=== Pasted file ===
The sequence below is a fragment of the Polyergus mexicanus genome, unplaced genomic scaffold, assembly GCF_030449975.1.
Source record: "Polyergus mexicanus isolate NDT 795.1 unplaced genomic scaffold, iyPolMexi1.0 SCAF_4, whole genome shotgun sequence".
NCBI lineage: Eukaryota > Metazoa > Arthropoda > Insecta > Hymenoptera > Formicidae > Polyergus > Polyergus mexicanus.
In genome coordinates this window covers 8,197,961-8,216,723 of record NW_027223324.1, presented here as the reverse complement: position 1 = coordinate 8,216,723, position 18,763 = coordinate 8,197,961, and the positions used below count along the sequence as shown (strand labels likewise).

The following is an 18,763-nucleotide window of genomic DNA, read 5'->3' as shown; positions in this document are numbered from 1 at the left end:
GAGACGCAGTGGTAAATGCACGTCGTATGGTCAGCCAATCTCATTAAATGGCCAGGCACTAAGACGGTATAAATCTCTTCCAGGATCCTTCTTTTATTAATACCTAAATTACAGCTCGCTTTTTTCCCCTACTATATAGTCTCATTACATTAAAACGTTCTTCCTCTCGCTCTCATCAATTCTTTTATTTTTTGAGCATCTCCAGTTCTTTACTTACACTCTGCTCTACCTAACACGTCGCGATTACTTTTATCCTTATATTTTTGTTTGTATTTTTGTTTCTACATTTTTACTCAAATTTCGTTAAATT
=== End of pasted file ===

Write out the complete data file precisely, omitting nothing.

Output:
The sequence below is a fragment of the Polyergus mexicanus genome, unplaced genomic scaffold, assembly GCF_030449975.1.
Source record: "Polyergus mexicanus isolate NDT 795.1 unplaced genomic scaffold, iyPolMexi1.0 SCAF_4, whole genome shotgun sequence".
NCBI lineage: Eukaryota > Metazoa > Arthropoda > Insecta > Hymenoptera > Formicidae > Polyergus > Polyergus mexicanus.
In genome coordinates this window covers 8,197,961-8,216,723 of record NW_027223324.1, presented here as the reverse complement: position 1 = coordinate 8,216,723, position 18,763 = coordinate 8,197,961, and the positions used below count along the sequence as shown (strand labels likewise).

The following is an 18,763-nucleotide window of genomic DNA, read 5'->3' as shown; positions in this document are numbered from 1 at the left end:
GAGACGCAGTGGTAAATGCACGTCGTATGGTCAGCCAATCTCATTAAATGGCCAGGCACTAAGACGGTATAAATCTCTTCCAGGATCCTTCTTTTATTAATACCTAAATTACAGCTCGCTTTTTTCCCCTACTATATAGTCTCATTACATTAAAACGTTCTTCCTCTCGCTCTCATCAATTCTTTTATTTTTTGAGCATCTCCAGTTCTTTACTTACACTCTGCTCTACCTAACACGTCGCGATTACTTTTATCCTTATATTTTTGTTTGTATTTTTGTTTCTACATTTTTACTCAAATTTCGTTAAATT